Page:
Photo courtesy of Metro Baptist Church
Big impact in the Big Apple
Metro Baptist Church and its sister nonprofit, Rauschenbusch Metro Ministries, have made the most of resources to create a thriving ministry to the poor in Hell’s Kitchen with a small budget and staff.
April 24, 2012 | For many first-time visitors to Metro Baptist Church, it might take a few moments before they realize they are standing in the middle of a sanctuary.
While the painted ceilings and stained-glass windows of the previous resident are still intact, the bright, open space is more like a blank canvas than a house of worship. It adapts to any number of landscapes: classroom, study hall, playground, dance performance space, food pantry and, oh yes, Sunday church service.
“This is a sanctuary for people in a lot of ways. It’s all Metro and who we try to be,” said the Rev. Alan Sherouse, who has been Metro Baptist’s pastor since 2009. “There are all these different communities layered on top of each other. For me, reaching out to all these communities is not only what it means to be a church but what it means to be a pastor.”
Since Metro opened its doors here in 1984, it has endeavored to meet the needs of the poor and working-class communities of Hell’s Kitchen -- a New York neighborhood that earned its nickname through more than a century of poverty, violence and crime.
Today, this small church tucked between the entrance to the Lincoln Tunnel and the New York Port Authority Bus Terminal provides a wealth of educational and direct services.
Operating with a small budget and a tiny staff, Metro and its sister nonprofit, Rauschenbusch Metro Ministries, serve 1,400 to 1,600 community members per year through an outreach program that involves Head Start preschool, after-school educational programs and homework help, a teen center, English-language evening classes for adults, and direct services to the community through a food pantry, a clothing closet, school supplies and toiletry kits, and holiday meals and family events.
The organizations make the most of their space and their location, as well as the efforts of hundreds of eager volunteers who sustain the work and engage in outreach on a scale that borders on the miraculous.
“Leveraging resources is a major theme in a church like ours,” Sherouse said.
Location and opportunities attract volunteers
On a recent afternoon at Metro Baptist, for example, third- and fourth-graders were making scones in the basement while learning about British culture. One floor up, in the sanctuary, another group of grade-schoolers was getting help with their homework and preparing for the dance and photography lessons to follow. Meanwhile, high school students on the second floor were debating the merits of the bright shade of yellow they had chosen to paint the walls of the teen center.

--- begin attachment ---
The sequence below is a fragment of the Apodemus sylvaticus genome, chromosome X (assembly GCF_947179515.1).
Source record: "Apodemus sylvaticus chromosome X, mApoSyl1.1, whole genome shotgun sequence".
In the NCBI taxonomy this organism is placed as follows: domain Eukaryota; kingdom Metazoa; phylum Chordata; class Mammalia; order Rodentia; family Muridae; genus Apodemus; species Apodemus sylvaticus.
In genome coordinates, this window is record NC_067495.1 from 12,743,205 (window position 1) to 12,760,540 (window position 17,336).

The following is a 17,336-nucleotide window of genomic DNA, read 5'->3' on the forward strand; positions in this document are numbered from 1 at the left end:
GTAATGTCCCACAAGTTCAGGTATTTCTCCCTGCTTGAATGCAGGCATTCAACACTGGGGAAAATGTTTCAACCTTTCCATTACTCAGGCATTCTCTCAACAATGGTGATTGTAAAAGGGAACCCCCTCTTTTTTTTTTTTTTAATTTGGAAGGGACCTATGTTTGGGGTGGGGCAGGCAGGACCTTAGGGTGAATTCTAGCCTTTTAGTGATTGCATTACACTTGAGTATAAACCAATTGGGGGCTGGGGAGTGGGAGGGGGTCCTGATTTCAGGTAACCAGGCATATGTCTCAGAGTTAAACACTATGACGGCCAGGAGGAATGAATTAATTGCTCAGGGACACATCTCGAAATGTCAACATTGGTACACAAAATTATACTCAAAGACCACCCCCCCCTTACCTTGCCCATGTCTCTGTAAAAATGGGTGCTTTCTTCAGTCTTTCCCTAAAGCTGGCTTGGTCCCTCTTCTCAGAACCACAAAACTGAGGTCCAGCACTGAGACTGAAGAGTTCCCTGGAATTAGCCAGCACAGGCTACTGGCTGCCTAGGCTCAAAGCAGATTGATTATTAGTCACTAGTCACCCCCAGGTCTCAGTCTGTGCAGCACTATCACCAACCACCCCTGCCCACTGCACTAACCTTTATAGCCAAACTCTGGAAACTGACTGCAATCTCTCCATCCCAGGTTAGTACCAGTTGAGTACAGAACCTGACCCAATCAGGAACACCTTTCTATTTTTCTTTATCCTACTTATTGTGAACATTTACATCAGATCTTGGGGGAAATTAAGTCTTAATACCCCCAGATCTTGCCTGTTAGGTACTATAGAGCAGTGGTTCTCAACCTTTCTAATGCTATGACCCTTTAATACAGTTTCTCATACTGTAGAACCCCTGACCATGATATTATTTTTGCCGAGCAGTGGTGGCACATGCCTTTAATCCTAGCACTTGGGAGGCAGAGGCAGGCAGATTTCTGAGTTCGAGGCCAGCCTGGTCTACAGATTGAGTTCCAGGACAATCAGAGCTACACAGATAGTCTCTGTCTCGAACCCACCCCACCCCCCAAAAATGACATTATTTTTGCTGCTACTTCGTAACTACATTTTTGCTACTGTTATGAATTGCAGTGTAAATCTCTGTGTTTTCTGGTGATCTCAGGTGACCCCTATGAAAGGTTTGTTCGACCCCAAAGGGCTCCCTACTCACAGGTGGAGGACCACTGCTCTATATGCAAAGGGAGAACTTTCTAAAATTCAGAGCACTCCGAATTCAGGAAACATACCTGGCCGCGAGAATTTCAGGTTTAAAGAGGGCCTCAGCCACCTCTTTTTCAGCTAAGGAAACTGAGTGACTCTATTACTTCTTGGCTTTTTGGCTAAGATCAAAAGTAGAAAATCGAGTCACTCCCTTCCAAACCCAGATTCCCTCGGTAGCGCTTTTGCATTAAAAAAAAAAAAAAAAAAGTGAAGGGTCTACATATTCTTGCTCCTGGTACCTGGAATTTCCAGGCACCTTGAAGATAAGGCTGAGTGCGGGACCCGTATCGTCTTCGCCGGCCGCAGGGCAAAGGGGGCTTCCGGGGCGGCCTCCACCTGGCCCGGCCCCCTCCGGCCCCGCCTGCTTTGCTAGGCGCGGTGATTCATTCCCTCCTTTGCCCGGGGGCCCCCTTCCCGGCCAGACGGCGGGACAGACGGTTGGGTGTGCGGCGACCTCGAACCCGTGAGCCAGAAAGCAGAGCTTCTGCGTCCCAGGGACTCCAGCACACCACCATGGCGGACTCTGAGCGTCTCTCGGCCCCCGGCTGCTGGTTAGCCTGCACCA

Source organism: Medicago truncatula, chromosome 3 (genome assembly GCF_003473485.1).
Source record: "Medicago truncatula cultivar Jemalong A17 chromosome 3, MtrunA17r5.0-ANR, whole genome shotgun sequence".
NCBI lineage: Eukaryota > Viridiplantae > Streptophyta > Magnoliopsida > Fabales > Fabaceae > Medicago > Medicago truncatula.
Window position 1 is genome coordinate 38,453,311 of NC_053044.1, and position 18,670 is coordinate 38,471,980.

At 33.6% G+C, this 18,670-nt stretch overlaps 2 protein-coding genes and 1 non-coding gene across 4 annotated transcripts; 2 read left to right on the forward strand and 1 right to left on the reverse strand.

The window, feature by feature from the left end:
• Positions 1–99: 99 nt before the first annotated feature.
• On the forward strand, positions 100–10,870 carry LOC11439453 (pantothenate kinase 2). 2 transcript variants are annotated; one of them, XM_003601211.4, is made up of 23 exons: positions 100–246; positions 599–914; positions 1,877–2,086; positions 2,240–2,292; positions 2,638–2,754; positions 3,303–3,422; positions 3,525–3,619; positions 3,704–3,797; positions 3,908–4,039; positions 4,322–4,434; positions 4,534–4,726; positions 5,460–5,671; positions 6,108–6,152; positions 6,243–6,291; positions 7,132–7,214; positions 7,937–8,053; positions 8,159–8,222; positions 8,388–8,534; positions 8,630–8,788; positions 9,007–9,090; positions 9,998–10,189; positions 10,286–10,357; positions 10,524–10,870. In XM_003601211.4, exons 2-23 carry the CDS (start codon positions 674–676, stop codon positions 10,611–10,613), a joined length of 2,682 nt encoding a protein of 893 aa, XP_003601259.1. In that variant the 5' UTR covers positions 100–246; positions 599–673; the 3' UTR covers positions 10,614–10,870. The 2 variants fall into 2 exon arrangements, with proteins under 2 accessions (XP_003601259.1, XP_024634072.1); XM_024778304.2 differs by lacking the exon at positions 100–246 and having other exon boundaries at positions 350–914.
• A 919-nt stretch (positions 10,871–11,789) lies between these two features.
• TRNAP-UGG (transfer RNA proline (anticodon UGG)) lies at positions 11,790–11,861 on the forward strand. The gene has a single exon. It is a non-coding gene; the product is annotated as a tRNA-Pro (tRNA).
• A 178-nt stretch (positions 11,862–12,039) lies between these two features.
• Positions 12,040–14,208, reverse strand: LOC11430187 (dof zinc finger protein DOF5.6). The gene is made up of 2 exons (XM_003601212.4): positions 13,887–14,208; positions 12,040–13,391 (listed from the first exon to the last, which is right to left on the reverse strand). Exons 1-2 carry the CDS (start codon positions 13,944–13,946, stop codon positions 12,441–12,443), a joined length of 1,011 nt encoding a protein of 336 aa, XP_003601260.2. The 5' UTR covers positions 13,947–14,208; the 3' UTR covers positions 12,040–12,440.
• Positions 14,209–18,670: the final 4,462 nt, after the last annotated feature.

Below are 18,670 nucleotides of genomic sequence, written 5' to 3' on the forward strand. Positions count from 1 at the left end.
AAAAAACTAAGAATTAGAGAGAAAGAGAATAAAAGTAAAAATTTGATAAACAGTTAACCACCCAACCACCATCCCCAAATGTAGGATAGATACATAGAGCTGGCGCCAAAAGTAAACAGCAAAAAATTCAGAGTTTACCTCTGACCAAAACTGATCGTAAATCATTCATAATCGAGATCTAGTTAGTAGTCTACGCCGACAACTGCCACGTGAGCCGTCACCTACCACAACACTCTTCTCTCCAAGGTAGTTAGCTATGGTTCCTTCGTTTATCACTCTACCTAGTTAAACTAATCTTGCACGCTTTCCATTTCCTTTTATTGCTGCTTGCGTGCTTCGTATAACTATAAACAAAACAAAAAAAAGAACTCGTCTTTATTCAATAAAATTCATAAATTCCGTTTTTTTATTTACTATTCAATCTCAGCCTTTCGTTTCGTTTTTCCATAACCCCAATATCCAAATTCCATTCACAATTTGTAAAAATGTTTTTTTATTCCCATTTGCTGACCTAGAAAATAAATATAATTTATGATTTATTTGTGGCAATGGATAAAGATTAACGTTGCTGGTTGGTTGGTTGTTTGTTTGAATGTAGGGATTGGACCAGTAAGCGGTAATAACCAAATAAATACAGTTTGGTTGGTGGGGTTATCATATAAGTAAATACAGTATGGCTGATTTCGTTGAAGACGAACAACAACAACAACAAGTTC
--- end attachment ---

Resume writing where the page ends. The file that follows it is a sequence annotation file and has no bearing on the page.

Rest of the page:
Questions to consider:
- Metro Baptist is "different communities layered on top of each other." What communities are part of your institution? How do you encourage them to overlap in generative ways rather than exist in isolation?
- What are unconventional ways to use your institution’s facilities to extend the scope of your mission?
- Metro Baptist leverages its free dorm rooms to attract and retain volunteers. What resources could you leverage to create a sustainable venture?
- How can you collaborate with other service-based agencies to be effective in your community-building initiatives?
One resource RMM has in abundance is volunteers. With a full-time staff of just three people, Metro Baptist and RMM have gotten creative about luring volunteers to perform the kind of work that is so integral to their commitment to the social gospel. According to Tiffany Triplett Henkel, RMM’s executive director, there are 600 volunteers who regularly contribute time.
One of them is Sarah Pope, a dancer who volunteers at RMM’s after-school Page Turners program every Thursday afternoon. After helping the kids with their homework, she teaches dance, getting the kids to swirl, glide, slither and sway across the sanctuary floor.
“This is kind of a home space for many of these kids, who have grown up being involved in the programming of RMM. I think the most important aspect for many of them is the sense of community and belonging that they get out of being at Metro,” Pope said. “During my involvement, I have seen the quantity and quality of volunteers and activities increase.”
Pope’s involvement with Metro Baptist dates back a decade. After graduating from Texas Christian University, she was eager to come to New York and pursue a dancing career; she contacted Metro Baptist at the suggestion of her college pastor. Soon thereafter, Pope was among the first wave of volunteers to trade time, talent and enthusiasm for free rent in New York City.